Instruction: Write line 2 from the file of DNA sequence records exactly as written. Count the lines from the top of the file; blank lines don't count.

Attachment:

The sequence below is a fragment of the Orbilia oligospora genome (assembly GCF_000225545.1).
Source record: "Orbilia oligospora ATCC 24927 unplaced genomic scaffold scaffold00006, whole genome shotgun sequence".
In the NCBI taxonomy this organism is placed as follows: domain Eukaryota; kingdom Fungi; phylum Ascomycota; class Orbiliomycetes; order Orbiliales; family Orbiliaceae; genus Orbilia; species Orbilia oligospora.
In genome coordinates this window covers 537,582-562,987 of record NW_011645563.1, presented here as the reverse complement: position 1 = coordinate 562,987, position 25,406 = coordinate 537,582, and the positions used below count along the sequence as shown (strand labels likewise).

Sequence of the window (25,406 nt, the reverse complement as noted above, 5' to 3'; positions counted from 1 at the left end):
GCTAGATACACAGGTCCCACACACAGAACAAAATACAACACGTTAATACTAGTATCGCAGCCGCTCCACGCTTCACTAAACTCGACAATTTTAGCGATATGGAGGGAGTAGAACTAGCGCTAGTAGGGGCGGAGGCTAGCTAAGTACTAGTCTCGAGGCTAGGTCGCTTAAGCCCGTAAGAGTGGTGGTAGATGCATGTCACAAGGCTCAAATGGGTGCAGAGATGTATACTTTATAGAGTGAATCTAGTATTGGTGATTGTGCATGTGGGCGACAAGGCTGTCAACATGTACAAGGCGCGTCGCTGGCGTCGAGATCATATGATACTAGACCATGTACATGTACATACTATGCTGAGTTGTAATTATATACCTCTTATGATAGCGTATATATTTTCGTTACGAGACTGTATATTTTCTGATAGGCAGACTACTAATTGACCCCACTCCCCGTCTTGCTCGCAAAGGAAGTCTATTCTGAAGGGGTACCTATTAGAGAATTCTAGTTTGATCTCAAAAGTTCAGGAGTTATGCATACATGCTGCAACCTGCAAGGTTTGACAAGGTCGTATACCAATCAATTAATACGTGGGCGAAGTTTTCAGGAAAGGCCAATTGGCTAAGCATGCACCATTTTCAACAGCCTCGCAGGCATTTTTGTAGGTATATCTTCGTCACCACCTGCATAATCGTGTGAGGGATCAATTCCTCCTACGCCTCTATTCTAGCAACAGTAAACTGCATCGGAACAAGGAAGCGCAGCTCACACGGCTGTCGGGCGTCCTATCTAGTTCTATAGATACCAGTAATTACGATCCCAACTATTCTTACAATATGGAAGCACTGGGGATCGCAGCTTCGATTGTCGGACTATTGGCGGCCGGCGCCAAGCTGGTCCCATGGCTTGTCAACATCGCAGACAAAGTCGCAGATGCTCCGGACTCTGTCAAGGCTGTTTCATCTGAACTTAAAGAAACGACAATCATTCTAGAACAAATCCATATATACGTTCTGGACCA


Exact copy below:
Source record: "Orbilia oligospora ATCC 24927 unplaced genomic scaffold scaffold00006, whole genome shotgun sequence".